In Game Theory, when we try to predict what the next event will be based on current knowledge, we might guess that an issue of this magnitude would turn into a tit-for-tat standoff where each side measures blows against the other until one is defeated. It’s not even absurd to imagine that it could eventually escalate to a full blown civil war. We should feel very lucky that it has not come to this in modern times. All things considered, protests are a fairly mild response to centuries of oppression of an entire segment of the population. When analyzed through this lens, even the violence that has broken out at protests doesn’t seem that bad. Bad? Yes. But congruent to the events that led to the violence? Not quite. Some have pointed out that a more accurate name for these so-called riots is “rebellion,” reminiscent of the acts committed by the Sons of Liberty to protest unjust taxation in the late 18th century. To me, that seems like a fair characterization. I do condemn violence of any kind; but I also understand its origins and empathize with those who feel that the system is so overwhelmingly against them that tearing it down is a legitimate response. Put more simply: Violence sucks, but systemic oppression sucks more.

Ultimately, how people have reacted against the protests is a telltale indicator of the issues preserving the racist institutions. If your reaction to people protesting the unrelenting murder of innocent citizens is “What a headache this is for me!” then take a moment to recognize your privilege and then sit with the discomfort; that’s literally the least you can do. If the discomfort is truly unbearable for you, then do your best to channel empathy for the protesters, who feel that marching through the streets is their only way to make people believe this is a real problem, and take action. Be an ally. March with them. Remember that among the most transformative phrases that have changed the course of history is one that echoes louder than ever: We, the people!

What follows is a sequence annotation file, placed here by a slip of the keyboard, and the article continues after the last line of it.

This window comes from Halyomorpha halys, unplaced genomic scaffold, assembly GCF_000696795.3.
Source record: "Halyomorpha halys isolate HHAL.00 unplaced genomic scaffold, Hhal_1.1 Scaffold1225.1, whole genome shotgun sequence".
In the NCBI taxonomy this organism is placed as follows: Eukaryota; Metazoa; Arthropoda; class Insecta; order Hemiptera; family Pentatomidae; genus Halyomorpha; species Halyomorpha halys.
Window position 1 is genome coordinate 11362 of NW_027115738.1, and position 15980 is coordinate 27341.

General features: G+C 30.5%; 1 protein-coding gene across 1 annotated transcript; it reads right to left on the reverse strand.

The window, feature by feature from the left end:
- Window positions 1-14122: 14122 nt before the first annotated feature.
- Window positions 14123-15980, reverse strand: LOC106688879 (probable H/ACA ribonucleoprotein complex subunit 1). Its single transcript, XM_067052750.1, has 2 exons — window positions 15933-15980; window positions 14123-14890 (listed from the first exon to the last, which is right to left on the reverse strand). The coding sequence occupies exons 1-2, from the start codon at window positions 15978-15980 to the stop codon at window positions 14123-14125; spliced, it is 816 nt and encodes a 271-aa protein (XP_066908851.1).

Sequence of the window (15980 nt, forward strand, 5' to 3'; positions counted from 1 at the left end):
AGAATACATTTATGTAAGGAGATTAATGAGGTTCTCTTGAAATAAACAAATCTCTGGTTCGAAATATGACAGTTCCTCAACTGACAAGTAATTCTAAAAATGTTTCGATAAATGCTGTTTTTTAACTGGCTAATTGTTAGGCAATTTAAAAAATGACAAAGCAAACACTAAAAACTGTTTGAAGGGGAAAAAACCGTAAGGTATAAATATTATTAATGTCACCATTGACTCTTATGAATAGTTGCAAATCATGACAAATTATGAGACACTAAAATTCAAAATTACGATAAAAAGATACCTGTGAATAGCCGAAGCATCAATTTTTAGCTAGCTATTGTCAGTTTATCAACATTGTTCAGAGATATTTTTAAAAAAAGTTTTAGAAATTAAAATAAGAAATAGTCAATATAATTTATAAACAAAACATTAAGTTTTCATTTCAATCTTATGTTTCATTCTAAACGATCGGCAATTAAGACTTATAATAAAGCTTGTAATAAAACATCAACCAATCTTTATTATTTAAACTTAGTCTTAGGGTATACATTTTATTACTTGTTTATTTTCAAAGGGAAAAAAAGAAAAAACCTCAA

Published by Brian Bayer

With a degree in journalism from John Carroll University, Brian's post-collegiate road took him to Guayaquil, Ecuador, where he spent three and a half years wearing various hats, including as a teacher, a community outreach volunteer, and a freelance writer focusing on themes of social justice, poverty, and healthcare. While bearing witness to incredible injustice and inequity, he decided to seek the solutions by returning to his hometown of Pittsburgh and to pursue a graduate degree in International Development, which he earned in 2021. He is a proud fellow of the New Leaders Council, alumni of the Johnson Leadership Portfolio program, and serves as a board member with the Sto-Rox Neighborhood Health Council. As the founder and editor-in-chief of The Progress Pages, he hopes to provide a creative outlet for innovative minds seeking to elevate progressive ideology.